During pregnancy, your body undergoes a lot of changes. In addition to seeing your obstetrician regularly, you will need to schedule regular dental visits so your dentist can monitor your oral health.
What Happens to Your Oral Health When Pregnant?
Due to hormone changes, cravings, and morning sickness, you may be more prone to dental problems during pregnancy. Discover what happens to your mouth when pregnant and why it is important to see your dentist if you experience any of the following symptoms.
If you suffer from severe morning sickness (hyperemesis gravidarum), you may be unable to tolerate brushing your teeth due to a gag reflex. Vomiting can erode your enamel, making you more susceptible to tooth decay and tooth sensitivity.
Avoid brushing immediately after vomiting because the acid softens your tooth enamel. Instead, rinse your mouth with a baking soda and water solution to neutralize the acid. Rinse your mouth, then wait 30 minutes for your enamel to remineralize before brushing.
You may also see an increase in cavities if you have cravings for sugary or starchy foods and find it challenging to maintain your normal at-home oral hygiene regimen because of morning sickness.
When you are pregnant, your body stores water to supply the increasing blood volume needed for your baby. You also urinate more frequently. Both these things can lead to dehydration and dry mouth.
Dry mouth can be uncomfortable and lead to bad breath. To stimulate saliva production and alleviate dry mouth, suck on sugar-free hard candies.
Due to your pregnancy hormones, the inflammatory response in your body increases the number of bacteria in your mouth, leading to swollen, tender, and bleeding gums. This condition is known as pregnancy gingivitis, and according to the CDC, 60-75% of pregnant women have gingivitis.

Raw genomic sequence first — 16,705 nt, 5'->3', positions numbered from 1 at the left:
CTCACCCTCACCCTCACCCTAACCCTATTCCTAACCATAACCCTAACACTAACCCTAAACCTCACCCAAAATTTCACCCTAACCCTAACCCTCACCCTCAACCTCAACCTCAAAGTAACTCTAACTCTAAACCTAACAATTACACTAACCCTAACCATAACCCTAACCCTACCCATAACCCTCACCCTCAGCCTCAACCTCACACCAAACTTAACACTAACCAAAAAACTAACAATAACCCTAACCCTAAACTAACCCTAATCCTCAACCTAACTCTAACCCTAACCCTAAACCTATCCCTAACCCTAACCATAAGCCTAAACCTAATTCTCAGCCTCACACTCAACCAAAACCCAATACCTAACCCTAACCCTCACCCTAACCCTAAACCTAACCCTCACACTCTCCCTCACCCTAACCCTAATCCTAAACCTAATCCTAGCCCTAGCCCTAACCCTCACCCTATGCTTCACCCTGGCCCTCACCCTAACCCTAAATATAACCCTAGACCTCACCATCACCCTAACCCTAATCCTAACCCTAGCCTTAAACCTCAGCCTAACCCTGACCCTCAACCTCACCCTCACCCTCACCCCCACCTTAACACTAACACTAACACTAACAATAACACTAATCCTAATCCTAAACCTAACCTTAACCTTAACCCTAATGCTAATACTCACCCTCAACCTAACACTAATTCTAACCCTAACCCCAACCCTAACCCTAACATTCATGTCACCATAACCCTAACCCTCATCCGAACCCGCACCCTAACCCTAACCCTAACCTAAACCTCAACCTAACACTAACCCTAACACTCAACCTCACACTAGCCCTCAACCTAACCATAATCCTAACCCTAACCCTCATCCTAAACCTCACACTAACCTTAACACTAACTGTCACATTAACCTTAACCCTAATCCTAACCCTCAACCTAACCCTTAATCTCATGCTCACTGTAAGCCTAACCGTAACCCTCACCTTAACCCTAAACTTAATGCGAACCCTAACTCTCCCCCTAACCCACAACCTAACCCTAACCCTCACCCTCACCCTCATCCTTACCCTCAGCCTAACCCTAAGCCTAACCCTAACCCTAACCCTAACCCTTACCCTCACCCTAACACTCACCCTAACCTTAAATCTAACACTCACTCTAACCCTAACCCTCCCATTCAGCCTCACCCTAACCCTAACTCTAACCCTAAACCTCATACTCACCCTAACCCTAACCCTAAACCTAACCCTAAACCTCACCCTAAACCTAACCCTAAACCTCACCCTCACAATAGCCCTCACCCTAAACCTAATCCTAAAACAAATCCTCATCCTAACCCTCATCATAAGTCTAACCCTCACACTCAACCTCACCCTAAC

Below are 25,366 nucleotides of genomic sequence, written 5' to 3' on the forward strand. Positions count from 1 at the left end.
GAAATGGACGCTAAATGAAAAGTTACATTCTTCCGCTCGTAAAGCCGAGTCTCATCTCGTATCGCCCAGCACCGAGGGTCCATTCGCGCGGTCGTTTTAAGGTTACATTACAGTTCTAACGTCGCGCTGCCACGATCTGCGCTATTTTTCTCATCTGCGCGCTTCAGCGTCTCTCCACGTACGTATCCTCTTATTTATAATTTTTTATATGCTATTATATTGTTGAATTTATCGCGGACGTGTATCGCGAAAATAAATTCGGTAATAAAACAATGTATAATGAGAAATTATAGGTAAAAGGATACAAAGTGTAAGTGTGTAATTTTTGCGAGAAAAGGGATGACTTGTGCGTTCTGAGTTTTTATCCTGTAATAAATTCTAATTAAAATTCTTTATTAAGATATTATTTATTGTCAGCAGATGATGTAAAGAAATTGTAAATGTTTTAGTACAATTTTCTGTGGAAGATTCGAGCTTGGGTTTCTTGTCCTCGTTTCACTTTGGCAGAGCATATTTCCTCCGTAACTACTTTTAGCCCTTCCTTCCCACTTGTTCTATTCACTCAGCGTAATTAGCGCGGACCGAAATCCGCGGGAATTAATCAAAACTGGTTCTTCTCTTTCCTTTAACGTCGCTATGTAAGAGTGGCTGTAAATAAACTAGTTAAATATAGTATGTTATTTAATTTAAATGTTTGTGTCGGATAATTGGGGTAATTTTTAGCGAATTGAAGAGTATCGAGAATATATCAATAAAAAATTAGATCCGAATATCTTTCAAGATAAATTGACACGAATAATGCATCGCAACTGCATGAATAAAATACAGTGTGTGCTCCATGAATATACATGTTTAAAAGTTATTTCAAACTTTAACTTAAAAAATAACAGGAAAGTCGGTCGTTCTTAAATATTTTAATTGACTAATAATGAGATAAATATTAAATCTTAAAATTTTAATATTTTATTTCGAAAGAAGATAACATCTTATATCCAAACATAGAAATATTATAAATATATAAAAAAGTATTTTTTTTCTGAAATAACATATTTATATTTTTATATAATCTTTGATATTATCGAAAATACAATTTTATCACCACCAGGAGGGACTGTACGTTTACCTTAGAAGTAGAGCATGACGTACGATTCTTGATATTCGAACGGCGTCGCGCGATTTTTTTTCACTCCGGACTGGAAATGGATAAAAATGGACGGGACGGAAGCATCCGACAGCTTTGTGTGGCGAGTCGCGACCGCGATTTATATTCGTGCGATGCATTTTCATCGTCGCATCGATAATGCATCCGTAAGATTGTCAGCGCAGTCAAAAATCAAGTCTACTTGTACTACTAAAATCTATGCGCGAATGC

Your dentist may recommend more frequent dental cleanings to combat the condition.
High progesterone and estrogen levels during pregnancy can cause ligaments to soften, loosening the connective tissue that keeps your teeth in place. In most cases, loose teeth during pregnancy are normal and temporary; your teeth will become more stable once you give birth.
Some women develop overgrowths of tissue during the second trimester called pregnancy tumors on their gums between their teeth. These harmless raspberry-looking growths bleed easily and can be uncomfortable, sometimes interfering with speaking and eating. They resolve themselves once your baby is born.
Dental Care During Pregnancy
Maintaining oral health is related to good overall health, making your oral care critical while pregnant. Preventative dental treatments during pregnancy are safe and minimize costly and more invasive restorative treatments later.
Preventative care is the focus of your oral health while pregnant, which consists of dental exams, X-rays, and a professional hygiene cleaning. Your dentist at Valley Dental Care may recommend more frequent exams and cleanings if you have signs of gum disease.
Maintain a balanced diet, avoid eating foods high in sugar and acid, and drink plenty of water.
Schedule a Pregnancy Dental Care Consultation
If you plan to become pregnant or are already pregnant, schedule a dental pregnancy care appointment with Valley Dental Care. Our experienced dental team can provide professional cleanings and exams throughout your pregnancy to prevent pregnancy-related oral health issues from developing into more serious problems.
Contact us today to discuss your oral health plan while pregnant.